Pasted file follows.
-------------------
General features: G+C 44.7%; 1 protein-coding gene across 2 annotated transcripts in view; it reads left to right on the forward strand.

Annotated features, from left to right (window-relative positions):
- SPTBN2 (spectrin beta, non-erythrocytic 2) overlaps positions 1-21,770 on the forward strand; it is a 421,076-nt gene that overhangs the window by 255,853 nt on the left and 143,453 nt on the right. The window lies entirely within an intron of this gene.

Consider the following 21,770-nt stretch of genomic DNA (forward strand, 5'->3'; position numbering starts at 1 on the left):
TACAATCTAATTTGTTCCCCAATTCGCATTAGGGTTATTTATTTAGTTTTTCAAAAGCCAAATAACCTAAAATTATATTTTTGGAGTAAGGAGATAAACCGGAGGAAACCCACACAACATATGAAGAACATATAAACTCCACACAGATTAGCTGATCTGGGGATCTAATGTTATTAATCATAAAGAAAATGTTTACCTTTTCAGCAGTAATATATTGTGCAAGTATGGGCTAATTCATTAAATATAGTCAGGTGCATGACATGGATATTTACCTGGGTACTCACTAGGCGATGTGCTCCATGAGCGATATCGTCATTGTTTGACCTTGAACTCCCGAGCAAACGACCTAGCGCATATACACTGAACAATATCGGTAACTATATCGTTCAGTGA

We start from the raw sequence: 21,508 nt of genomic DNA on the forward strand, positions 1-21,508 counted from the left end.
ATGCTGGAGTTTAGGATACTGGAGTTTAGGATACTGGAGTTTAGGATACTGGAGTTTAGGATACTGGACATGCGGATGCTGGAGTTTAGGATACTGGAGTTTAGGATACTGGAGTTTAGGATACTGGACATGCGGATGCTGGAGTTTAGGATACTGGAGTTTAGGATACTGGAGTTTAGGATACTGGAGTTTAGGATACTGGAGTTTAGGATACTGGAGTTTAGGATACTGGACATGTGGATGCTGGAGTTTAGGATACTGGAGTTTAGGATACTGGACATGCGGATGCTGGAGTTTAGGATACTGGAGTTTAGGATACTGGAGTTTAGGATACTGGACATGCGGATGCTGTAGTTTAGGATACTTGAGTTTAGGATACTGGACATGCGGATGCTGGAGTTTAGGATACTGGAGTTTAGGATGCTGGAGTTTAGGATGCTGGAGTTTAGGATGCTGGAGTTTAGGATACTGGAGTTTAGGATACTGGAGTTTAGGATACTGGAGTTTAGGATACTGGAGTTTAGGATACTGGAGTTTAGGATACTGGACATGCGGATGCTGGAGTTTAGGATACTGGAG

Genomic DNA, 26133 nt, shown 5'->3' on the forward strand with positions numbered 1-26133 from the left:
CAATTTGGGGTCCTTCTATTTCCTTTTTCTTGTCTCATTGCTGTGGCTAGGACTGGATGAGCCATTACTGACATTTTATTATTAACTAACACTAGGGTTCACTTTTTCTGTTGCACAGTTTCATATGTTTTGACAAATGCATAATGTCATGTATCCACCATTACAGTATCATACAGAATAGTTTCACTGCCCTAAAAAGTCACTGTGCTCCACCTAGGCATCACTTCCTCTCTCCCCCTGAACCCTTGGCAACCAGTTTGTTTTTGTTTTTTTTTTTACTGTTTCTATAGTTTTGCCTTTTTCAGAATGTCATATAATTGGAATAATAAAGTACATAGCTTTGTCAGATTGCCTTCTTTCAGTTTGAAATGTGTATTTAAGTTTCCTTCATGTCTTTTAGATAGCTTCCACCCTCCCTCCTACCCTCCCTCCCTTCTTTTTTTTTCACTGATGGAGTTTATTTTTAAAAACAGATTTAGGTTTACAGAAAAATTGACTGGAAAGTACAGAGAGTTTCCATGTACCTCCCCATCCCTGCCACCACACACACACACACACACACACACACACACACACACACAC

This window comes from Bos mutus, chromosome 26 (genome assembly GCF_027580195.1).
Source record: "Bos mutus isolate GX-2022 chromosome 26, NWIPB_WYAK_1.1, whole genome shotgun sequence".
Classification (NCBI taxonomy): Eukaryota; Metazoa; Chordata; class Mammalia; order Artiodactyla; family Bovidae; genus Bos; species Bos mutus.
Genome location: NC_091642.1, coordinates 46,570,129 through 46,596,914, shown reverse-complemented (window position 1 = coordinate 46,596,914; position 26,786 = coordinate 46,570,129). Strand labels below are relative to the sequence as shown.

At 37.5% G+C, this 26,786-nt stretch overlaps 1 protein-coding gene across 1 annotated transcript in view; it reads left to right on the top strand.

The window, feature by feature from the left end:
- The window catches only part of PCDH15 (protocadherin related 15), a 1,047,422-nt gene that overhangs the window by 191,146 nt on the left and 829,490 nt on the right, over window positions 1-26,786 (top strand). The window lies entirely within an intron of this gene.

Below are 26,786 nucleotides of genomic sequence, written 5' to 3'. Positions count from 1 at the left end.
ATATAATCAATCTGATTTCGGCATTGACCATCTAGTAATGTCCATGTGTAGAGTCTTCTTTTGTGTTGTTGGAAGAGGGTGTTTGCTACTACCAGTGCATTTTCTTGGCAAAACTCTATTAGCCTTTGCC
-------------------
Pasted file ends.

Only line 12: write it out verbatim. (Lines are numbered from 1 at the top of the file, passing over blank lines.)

Classification (NCBI taxonomy): Eukaryota; Metazoa; Chordata; class Mammalia; order Artiodactyla; family Bovidae; genus Bos; species Bos mutus.